When you cut down about 60 trees and assorted bushes with trunks that are up to 12 inches thick you can count on the fact you are going to have a lot of “slash” (branches, limbs and other debris) to dispose of. This is certainly something that Jeri Bowles and about a dozen Pinyon area residents can confirm after their participation in a major property abatement project at the end of May, 2003.
“I think we filled an area about an acre in size between 6-feet to 8-feet high,” said Bowles. A member of the Pinyon Chapter of the Mountain Communities Fire Safe Council, Bowles said the slash was piled up on the parking lot of the Elks’ Lodge by Council members (led by Chapter President Ray Barmore) and residents of the area.
Capt. Bill Marshall of the California Department of Forestry / Riverside County Fire Department at Pinyon Station No. 30 paid tribute to the residents for the amount of debris they collected. He said it took a crew of about 15 men (including CDF hand crews and staff from the Bureau of Land Management and U.S. Forest Service) almost four days during the first week of June using two chippers to turn the piles of slash into chips which will be used for ground cover around homes in the area. “Thanks to the efforts and fire safe thinking of all involved, this defensible space project has been a huge success for the Pinyon Pines communities by reducing over five tons worth of hazardous flammable vegetation around homes,” Marshall said.
Bowles said the Council members contributed 347 hours of volunteer time to help the owners of about eight properties do the abatement work over a two-week period. This total does not include another 55 hours of help they received from three members of the Pine Cove Chapter of the Council who also contributed their efforts and some equipment to the project.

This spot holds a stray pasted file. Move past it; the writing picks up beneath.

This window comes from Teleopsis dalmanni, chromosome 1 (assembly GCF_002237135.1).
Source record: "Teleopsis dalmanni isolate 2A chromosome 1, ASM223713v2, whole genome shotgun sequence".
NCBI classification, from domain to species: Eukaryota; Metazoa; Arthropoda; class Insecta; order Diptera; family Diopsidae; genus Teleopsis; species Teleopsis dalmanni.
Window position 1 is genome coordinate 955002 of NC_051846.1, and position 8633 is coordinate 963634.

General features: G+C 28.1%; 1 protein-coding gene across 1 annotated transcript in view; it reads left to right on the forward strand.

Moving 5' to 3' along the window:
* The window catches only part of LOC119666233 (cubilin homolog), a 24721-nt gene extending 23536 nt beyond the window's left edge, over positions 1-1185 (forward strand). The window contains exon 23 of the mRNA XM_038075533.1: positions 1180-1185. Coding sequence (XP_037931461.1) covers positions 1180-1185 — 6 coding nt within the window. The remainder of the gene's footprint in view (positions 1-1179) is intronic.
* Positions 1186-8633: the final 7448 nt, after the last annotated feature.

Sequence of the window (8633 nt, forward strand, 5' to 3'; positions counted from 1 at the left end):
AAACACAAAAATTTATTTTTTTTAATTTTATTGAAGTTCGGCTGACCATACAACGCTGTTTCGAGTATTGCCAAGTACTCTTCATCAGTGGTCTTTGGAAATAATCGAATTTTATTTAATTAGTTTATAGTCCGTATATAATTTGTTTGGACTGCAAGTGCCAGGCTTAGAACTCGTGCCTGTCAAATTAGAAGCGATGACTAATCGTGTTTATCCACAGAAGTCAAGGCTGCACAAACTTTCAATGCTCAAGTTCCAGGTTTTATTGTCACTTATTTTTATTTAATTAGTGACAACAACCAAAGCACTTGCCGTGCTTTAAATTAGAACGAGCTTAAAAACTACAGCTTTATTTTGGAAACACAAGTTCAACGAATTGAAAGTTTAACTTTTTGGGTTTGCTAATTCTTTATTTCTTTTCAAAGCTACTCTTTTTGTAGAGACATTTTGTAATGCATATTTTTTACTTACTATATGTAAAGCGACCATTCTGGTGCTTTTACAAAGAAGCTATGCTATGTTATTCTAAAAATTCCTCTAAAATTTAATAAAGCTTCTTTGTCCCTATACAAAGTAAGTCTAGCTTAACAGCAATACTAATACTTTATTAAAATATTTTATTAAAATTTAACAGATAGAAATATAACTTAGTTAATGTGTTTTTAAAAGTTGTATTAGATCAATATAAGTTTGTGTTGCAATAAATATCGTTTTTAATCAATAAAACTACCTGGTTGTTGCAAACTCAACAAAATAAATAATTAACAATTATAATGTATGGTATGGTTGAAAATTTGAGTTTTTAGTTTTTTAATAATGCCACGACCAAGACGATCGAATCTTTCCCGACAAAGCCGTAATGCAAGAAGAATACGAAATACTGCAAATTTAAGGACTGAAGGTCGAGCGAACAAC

Bowles said Pinyon Chapter volunteers put in an average of about 30 hours per person on the project. She said those taking part used their own chainsaws and a variety of other equipment including a commercial dump truck loaned to them by an area resident, a flat bed truck and a front end loader which compressed the slash into the vehicles.
Most of the dead trees removed in the project were Pinyon Pines which grow to 40 feet in height and to 50 inches in circumference. “We also removed some Yucca trees and some sugar bushes but it’s almost a mistake to call them ‘bushes’ since some of them can have 12-inch trunks,” Bowles said.
She noted that there are about 71 homes on about 202 properties in the area and that the Council members and residents are planning to do more big-scale abatement projects in the future. “We are looking at some other sites to use to pile up the slash, however,” she said with a chuckle, “since I’m not sure we can tie up the Elks’ Lodge property again like we did this time.”